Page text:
- Gambarota, G.; Leenders, W.; Maass, C.; Wesseling, P.; van der Kogel, B.; van Tellingen, O.; Heerschap, A. Characterisation of tumour vasculature in mouse brain by USPIO contrast-enhanced MRI. Br. J. Cancer. 2008, 98, 1784–1789, doi:10.1038/sj.bjc.6604389.
- Pathak, A.P.; Rand, S.D.; Schmainda, K.M. The effect of brain tumor angiogenesis on the in vivo relationship between the gradient-echo relaxation rate change (DeltaR2*) and contrast agent (MION) dose. J. Magn. Reson. Imaging. 2003, 18, 397–403, doi:10.1002/jmri.10371.
- Kiselev, V.G.; Strecker, R.; Ziyeh, S.; Speck, O.; Hennig, J. Vessel size imaging in humans. Magn. Reson. Med. 2005, 53, 553–563, doi:10.1002/mrm.20383.
- Lemasson, B.; Christen, T.; Tizon, X.; Farion, R.; Fondraz, N.; Provent, P.; Segebarth, C.; Barbier, E.L.; Genne, P.; Duchamp, O.; et al. Assessment of multiparametric MRI in a human glioma model to monitor cytotoxic and anti-angiogenic drug effects. NMR Biomed. 2011, 24, 473–482, doi:10.1002/nbm.1611.
- Valable, S.; Lemasson, B.; Farion, R.; Beaumont, M.; Segebarth, C.; Remy, C.; Barbier, E.L. Assessment of blood volume, vessel size, and the expression of angiogenic factors in two rat glioma models: A longitudinal in vivo and ex vivo study. NMR Biomed. 2008, 21, 1043–1056, doi:10.1002/nbm.1278.
- Beaumont, M.; Lemasson, B.; Farion, R.; Segebarth, C.; Remy, C.; Barbier, E.L. Characterization of tumor angiogenesis in rat brain using iron-based vessel size index MRI in combination with gadolinium-based dynamic contrast-enhanced MRI. J. Cereb. Blood Flow Metab. 2009, 29, 1714–1726, doi:10.1038/jcbfm.2009.86. 19584891
- Guimaraes, A.R.; Ross, R.; Figuereido, J.L.; Waterman, P.; Weissleder, R. MRI with magnetic nanoparticles monitors downstream anti-angiogenic effects of mTOR inhibition. Mol. Imaging Biol. 2011, 13, 314–320, doi:10.1007/s11307-010-0357-2.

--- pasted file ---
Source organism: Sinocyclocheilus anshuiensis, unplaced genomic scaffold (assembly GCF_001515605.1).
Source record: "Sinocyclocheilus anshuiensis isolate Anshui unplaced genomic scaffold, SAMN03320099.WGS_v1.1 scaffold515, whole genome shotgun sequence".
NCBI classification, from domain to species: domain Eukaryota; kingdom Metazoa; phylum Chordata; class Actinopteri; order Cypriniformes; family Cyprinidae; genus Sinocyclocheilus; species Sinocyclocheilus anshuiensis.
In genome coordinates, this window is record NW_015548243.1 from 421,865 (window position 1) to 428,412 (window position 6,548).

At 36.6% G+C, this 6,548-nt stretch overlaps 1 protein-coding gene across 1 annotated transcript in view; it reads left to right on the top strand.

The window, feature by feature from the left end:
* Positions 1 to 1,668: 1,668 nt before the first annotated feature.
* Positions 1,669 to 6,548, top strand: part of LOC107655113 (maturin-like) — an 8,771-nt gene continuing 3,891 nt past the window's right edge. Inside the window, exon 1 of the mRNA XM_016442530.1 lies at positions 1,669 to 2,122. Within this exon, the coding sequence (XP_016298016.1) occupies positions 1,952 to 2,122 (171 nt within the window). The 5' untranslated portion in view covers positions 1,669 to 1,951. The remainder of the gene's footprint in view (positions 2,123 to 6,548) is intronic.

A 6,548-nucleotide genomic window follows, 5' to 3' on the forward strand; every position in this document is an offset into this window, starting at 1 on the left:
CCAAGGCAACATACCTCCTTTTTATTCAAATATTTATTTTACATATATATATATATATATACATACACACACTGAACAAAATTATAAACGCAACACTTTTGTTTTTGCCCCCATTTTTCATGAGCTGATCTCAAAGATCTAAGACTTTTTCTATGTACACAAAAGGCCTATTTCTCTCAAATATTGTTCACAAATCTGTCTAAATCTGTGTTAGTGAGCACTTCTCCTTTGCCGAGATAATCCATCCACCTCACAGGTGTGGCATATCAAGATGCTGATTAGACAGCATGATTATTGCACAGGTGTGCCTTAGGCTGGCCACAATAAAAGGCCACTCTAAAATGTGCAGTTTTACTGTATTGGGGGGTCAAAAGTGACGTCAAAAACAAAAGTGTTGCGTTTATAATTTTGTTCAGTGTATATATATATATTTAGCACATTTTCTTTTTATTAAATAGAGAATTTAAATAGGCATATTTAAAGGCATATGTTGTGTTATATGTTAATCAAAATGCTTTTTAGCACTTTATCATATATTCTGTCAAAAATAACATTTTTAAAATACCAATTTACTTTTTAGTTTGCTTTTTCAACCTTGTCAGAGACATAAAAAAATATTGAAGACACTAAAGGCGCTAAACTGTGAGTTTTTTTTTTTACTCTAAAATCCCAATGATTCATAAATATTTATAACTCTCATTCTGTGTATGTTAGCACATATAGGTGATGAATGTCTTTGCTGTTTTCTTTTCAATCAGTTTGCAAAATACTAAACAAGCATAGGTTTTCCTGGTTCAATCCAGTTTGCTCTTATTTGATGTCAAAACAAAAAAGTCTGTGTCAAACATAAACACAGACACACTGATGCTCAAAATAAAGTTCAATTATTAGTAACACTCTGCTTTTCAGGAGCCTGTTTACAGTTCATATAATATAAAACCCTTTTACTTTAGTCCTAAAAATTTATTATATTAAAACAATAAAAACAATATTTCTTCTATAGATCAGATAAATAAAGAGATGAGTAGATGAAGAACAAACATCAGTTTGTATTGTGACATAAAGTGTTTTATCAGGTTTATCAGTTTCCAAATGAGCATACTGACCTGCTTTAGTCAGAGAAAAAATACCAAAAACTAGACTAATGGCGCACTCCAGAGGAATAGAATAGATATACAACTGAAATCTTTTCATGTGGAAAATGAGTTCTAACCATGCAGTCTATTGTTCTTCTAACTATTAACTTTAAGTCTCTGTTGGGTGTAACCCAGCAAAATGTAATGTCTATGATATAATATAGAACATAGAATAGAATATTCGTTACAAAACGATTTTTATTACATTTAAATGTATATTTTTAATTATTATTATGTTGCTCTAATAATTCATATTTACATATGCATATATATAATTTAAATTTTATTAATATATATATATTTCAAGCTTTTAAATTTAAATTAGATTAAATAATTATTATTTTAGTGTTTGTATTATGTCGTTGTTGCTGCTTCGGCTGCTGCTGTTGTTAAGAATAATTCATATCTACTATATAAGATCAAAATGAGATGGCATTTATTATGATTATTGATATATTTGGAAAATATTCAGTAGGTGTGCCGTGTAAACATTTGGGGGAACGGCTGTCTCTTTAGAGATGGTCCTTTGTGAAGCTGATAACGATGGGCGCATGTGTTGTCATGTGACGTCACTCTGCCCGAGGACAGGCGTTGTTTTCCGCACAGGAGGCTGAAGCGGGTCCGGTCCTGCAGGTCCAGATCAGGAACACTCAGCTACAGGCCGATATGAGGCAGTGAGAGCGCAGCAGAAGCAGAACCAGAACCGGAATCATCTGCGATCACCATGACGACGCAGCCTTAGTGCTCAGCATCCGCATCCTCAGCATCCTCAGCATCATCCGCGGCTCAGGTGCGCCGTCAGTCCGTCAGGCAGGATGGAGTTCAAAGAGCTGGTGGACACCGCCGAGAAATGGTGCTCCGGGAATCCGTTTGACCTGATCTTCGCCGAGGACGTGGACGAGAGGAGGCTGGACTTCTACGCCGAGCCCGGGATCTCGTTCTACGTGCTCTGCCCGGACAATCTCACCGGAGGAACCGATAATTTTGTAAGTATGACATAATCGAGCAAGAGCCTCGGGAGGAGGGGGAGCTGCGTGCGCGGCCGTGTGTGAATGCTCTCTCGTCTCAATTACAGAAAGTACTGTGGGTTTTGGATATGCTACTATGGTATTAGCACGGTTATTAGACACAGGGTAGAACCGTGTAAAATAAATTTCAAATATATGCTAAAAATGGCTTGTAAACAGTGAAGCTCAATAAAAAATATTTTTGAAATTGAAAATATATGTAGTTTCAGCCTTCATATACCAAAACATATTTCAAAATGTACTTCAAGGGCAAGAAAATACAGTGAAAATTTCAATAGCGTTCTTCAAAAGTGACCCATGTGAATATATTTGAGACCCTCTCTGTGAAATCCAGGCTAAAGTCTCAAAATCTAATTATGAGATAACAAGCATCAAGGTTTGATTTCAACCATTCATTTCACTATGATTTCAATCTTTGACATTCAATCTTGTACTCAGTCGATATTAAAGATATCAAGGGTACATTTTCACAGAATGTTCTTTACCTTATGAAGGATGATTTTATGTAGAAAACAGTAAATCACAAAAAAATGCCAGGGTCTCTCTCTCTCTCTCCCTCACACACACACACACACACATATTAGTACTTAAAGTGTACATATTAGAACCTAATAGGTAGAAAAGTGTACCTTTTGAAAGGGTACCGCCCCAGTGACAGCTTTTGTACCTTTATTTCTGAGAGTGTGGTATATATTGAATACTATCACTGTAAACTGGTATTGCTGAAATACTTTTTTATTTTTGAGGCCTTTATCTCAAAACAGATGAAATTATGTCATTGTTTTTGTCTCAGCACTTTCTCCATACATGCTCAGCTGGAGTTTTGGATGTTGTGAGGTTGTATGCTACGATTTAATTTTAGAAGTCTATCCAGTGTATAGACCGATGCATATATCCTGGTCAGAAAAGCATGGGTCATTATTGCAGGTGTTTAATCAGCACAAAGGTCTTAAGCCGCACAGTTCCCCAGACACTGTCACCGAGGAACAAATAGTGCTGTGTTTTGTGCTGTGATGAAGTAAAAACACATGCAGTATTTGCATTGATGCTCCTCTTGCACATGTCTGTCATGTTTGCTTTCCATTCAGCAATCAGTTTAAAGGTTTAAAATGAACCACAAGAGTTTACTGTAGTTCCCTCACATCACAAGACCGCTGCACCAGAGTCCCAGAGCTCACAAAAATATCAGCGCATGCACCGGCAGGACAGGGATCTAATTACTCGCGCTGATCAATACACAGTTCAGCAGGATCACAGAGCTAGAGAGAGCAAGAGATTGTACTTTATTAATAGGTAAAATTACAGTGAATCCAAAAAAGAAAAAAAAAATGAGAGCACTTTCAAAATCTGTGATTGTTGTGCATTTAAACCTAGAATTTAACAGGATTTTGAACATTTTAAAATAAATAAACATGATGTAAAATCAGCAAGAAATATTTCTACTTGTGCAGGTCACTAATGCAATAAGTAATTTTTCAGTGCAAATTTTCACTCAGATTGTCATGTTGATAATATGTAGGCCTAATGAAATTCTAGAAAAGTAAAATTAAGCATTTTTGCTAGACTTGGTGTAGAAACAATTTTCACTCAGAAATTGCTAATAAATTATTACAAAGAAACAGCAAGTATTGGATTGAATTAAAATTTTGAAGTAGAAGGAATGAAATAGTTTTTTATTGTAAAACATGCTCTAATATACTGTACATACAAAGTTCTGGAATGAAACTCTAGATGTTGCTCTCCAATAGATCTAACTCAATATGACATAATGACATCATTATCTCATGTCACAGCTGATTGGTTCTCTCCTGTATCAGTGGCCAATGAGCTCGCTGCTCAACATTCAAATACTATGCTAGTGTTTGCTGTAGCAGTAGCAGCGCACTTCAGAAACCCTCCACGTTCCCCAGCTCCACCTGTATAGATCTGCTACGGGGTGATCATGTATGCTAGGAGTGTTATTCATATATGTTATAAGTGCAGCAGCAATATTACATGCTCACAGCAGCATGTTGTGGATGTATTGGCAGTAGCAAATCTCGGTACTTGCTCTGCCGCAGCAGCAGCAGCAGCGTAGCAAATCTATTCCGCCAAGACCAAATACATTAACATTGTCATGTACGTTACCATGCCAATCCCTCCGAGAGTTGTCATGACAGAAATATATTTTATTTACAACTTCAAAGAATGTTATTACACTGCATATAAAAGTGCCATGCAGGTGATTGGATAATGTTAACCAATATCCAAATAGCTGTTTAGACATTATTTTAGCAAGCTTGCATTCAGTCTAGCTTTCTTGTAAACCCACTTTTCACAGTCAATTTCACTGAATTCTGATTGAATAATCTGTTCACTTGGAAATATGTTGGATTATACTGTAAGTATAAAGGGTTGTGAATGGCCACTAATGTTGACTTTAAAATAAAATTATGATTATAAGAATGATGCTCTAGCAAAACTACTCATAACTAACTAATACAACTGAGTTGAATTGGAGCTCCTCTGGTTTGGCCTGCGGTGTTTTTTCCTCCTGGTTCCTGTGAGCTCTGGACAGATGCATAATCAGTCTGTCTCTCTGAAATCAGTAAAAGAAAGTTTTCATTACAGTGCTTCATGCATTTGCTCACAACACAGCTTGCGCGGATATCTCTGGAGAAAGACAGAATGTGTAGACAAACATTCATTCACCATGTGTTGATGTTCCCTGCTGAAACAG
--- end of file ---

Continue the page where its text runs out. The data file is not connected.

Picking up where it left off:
- Guimaraes, A.R.; Rakhlin, E.; Weissleder, R.; Thayer, S.P. Magnetic resonance imaging monitors physiological changes with antihedgehog therapy in pancreatic adenocarcinoma xenograft model. Pancreas 2008, 37, 440–444, doi:10.1097/MPA.0b013e31817c5113.
- Persigehl, T.; Matuszewski, L.; Kessler, T.; Wall, A.; Meier, N.; Ebert, W.; Berdel, W.E.; Heindel, W.; Mesters, R.; Bremer, C. Prediction of antiangiogenic treatment efficacy by iron oxide enhanced parametric magnetic resonance imaging. Invest. Radiol. 2007, 42, 791–796, doi:10.1097/RLI.0b013e3180d5cbd9.
- Ring, J.; Persigehl, T.; Remmele, S.; Heindel, W.; Dahnke, H.; Bremer, C. Monitoring of bevacizumab-induced antiangiogenic treatment effects by “steady state” ultrasmall superparamagnetic iron oxide particles magnetic resonance imaging using robust multiecho DeltaR2* relaxometry. Invest Radiol. 2011, 46, 326–330. 21358548
- Montet, X.; Montet-Abou, K.; Reynolds, F.; Weissleder, R.; Josephson, L. Nanoparticle imaging of integrins on tumor cells. Neoplasia 2006, 8, 214–222, doi:10.1593/neo.05769.
- Zhang, C.; Jugold, M.; Woenne, E.C.; Lammers, T.; Morgenstern, B.; Mueller, M.M.; Zentgraf, H.; Bock, M.; Eisenhut, M.; Semmler, W.; et al. Specific targeting of tumor angiogenesis by RGD-conjugated ultrasmall superparamagnetic iron oxide particles using a clinical 1.5-T magnetic resonance scanner. Cancer Res. 2007, 67, 1555–1562, doi:10.1158/0008-5472.CAN-06-1668. 17308094
- Boles, K.S.; Schmieder, A.H.; Koch, A.W.; Carano, R.A.; Wu, Y.; Caruthers, S.D.; Tong, R.K.; Stawicki, S.; Hu, G.; Scott, M.J.; et al. MR angiogenesis imaging with Robo4- vs. alphaVbeta3-targeted nanoparticles in a B16/F10 mouse melanoma model. Faseb J. 2010, 24, 4262–4270, doi:10.1096/fj.10-157933. 20585027
- Schmieder, A.H.; Caruthers, S.D.; Zhang, H.; Williams, T.A.; Robertson, J.D.; Wickline, S.A.; Lanza, G.M. Three-dimensional MR mapping of angiogenesis with α5β1(ανβ3)-targeted theranostic nanoparticles in the MDA-MB-435 xenograft mouse model. Faseb J. 2008, 22, 4179–4189, doi:10.1096/fj.08-112060.
© 2012 by the authors; licensee MDPI, Basel, Switzerland. This article is an open-access article distributed under the terms and conditions of the Creative Commons Attribution license (http://creativecommons.org/licenses/by/3.0/).